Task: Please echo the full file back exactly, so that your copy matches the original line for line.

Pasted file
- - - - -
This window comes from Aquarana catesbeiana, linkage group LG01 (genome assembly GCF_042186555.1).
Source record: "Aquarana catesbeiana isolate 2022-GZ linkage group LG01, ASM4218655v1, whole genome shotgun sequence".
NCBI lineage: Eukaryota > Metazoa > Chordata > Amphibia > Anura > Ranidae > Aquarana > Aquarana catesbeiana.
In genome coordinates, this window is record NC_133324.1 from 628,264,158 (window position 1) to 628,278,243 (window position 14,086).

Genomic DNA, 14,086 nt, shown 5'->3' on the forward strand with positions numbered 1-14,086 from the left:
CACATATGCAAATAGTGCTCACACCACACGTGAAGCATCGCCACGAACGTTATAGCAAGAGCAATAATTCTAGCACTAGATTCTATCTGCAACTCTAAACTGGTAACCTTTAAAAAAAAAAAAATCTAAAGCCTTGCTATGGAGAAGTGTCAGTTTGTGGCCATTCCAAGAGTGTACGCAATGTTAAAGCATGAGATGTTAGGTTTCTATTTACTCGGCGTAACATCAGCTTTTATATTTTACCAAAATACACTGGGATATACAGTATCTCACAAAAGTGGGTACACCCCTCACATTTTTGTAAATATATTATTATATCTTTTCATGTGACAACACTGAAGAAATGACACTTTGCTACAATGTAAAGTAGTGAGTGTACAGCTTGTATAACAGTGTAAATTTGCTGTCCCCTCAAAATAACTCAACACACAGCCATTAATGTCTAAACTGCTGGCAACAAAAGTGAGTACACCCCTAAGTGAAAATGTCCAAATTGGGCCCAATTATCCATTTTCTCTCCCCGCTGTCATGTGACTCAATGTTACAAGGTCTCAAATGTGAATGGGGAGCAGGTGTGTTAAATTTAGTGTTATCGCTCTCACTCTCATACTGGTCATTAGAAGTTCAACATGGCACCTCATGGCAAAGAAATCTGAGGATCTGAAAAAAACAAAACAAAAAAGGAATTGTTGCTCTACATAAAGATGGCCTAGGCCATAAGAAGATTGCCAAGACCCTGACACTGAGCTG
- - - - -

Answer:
This window comes from Aquarana catesbeiana, linkage group LG01 (genome assembly GCF_042186555.1).
Source record: "Aquarana catesbeiana isolate 2022-GZ linkage group LG01, ASM4218655v1, whole genome shotgun sequence".
NCBI lineage: Eukaryota > Metazoa > Chordata > Amphibia > Anura > Ranidae > Aquarana > Aquarana catesbeiana.
In genome coordinates, this window is record NC_133324.1 from 628,264,158 (window position 1) to 628,278,243 (window position 14,086).

Genomic DNA, 14,086 nt, shown 5'->3' on the forward strand with positions numbered 1-14,086 from the left:
CACATATGCAAATAGTGCTCACACCACACGTGAAGCATCGCCACGAACGTTATAGCAAGAGCAATAATTCTAGCACTAGATTCTATCTGCAACTCTAAACTGGTAACCTTTAAAAAAAAAAAAATCTAAAGCCTTGCTATGGAGAAGTGTCAGTTTGTGGCCATTCCAAGAGTGTACGCAATGTTAAAGCATGAGATGTTAGGTTTCTATTTACTCGGCGTAACATCAGCTTTTATATTTTACCAAAATACACTGGGATATACAGTATCTCACAAAAGTGGGTACACCCCTCACATTTTTGTAAATATATTATTATATCTTTTCATGTGACAACACTGAAGAAATGACACTTTGCTACAATGTAAAGTAGTGAGTGTACAGCTTGTATAACAGTGTAAATTTGCTGTCCCCTCAAAATAACTCAACACACAGCCATTAATGTCTAAACTGCTGGCAACAAAAGTGAGTACACCCCTAAGTGAAAATGTCCAAATTGGGCCCAATTATCCATTTTCTCTCCCCGCTGTCATGTGACTCAATGTTACAAGGTCTCAAATGTGAATGGGGAGCAGGTGTGTTAAATTTAGTGTTATCGCTCTCACTCTCATACTGGTCATTAGAAGTTCAACATGGCACCTCATGGCAAAGAAATCTGAGGATCTGAAAAAAACAAAACAAAAAAGGAATTGTTGCTCTACATAAAGATGGCCTAGGCCATAAGAAGATTGCCAAGACCCTGACACTGAGCTG